In the Supreme Court of India Decided on February 1, 2018 Bench: Dr. A.K. Sikri and Ashok Bhushan Citation:(2018) 3 SCC 343 Appellant: Danamma Alias Suman Surpur and Another Respondent: Amar and Others
The Hindu Succession Act, 1956 that codified intestate succession among Hindus, Buddhists, Jains and Sikhs suffered from the problem of being patriarchal in nature because of being derived from the Mitakshara Hindu Law. The Hindu Succession (Amendment) Act, 2005 aimed at overcoming this problem of prejudice against women. The Amendment made female heirs in the joint families coparceners by birth having same rights and liabilities as the sons. The case of Danamma v. Amar answers the question i.e what category of daughters will be entitled to the right of coparcenery under the amendment act of 2005, the answer to which has been discussed in the following case summary.[i]
Facts of the case
In the present case, One G, propositus of a joint Hindu family, died in the year 2001 leaving behind his wife, two daughters and two sons R and V. After the death of G, the son of R filed a civil suit for partition and separate possession with respect to the suit schedule properties stating the same to be the joint family properties. In that suit, though the plaintiff admitted that the two sons and the widow of G were in joint possession of the said properties as coparceners, he denied that the two daughters of G were coparceners in the said joint family on the ground that they were born prior to the enactment of the Hindu Succession Act, 1956 (hereinafter referred to as “the HS Act”). It was also pleaded that the daughters were married and at the time of their marriage they had received gold and money and had, hence, relinquished their share in the joint family properties. However, the daughters contested the suit by claiming that they were also entitled to share in the joint family properties. The trial court decreed the suit holding that the daughters were not entitled to any share as they were born prior to the enactment of the HS Act and, therefore, could not be considered as coparceners. The trial court also rejected the alternate contention that the daughters had acquired share in the said properties after the amendment in the HS Act vide Amendment Act, 2005. The said view of the trial court was upheld suit. Hence, by the High Court confirming the decree dated 9-8-2007 passed in the suit, the present appeals by the daughters. Allowing the appeals, the case lies before the Supreme Court.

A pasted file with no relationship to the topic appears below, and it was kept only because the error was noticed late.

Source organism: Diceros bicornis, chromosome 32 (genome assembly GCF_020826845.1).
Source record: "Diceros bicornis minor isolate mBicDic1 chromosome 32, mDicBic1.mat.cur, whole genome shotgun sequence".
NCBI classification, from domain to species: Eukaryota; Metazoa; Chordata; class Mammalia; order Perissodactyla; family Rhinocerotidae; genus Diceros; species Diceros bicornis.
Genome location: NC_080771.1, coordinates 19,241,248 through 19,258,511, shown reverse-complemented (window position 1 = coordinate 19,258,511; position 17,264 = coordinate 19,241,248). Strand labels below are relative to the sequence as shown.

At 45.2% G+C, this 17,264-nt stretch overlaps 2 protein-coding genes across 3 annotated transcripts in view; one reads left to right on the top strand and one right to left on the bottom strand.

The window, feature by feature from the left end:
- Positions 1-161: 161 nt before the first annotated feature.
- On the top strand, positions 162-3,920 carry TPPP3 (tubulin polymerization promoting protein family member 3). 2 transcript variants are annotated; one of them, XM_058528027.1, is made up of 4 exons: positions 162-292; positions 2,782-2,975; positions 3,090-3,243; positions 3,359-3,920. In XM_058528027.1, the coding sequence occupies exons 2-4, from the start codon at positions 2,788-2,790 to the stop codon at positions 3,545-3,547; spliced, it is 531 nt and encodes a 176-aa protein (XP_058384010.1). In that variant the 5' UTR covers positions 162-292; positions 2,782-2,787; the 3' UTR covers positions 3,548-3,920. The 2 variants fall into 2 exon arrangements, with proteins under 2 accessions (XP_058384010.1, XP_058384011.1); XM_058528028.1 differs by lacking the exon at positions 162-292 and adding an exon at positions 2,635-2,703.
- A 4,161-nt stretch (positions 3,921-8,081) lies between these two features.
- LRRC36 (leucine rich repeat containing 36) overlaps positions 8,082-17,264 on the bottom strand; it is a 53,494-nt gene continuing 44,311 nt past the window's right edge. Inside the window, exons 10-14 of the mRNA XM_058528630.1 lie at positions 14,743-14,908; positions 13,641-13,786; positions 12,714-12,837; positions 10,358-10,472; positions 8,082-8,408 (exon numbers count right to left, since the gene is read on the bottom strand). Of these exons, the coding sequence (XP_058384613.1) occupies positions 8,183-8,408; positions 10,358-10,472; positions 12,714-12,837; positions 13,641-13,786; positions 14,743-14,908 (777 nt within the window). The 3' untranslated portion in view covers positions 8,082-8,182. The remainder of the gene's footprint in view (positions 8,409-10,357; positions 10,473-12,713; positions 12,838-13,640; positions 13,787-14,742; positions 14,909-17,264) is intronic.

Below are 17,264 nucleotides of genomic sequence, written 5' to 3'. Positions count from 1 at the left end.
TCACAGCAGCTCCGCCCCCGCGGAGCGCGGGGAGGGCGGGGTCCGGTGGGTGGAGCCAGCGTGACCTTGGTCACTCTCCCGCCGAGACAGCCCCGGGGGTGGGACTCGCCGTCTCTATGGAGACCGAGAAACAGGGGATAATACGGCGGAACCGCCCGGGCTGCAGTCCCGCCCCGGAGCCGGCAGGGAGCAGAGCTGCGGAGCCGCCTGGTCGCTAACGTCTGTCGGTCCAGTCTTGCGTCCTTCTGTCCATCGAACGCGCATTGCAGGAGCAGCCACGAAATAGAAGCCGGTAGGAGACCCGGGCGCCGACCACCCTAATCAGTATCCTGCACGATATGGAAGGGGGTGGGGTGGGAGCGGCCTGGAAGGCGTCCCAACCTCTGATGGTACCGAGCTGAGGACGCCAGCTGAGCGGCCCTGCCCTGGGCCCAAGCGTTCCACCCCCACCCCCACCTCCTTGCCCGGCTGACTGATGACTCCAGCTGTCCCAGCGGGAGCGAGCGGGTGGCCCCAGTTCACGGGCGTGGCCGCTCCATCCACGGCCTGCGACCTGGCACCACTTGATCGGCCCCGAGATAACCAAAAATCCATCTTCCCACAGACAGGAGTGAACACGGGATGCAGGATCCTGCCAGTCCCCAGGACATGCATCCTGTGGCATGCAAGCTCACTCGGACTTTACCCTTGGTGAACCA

1. Whether, the appellants, daughters of Gurulingappa Savadi, could be denied their share on the ground that they were born prior to the enactment of the Act and therefore, cannot be treated as coparceners?
2. Whether, with the passing of the Hindu Succession (Amendment) Act, 2005, the appellants would become coparcener “by birth” in their “own right in the same manner as the son” and are, therefore, entitled to equal share as that of a son?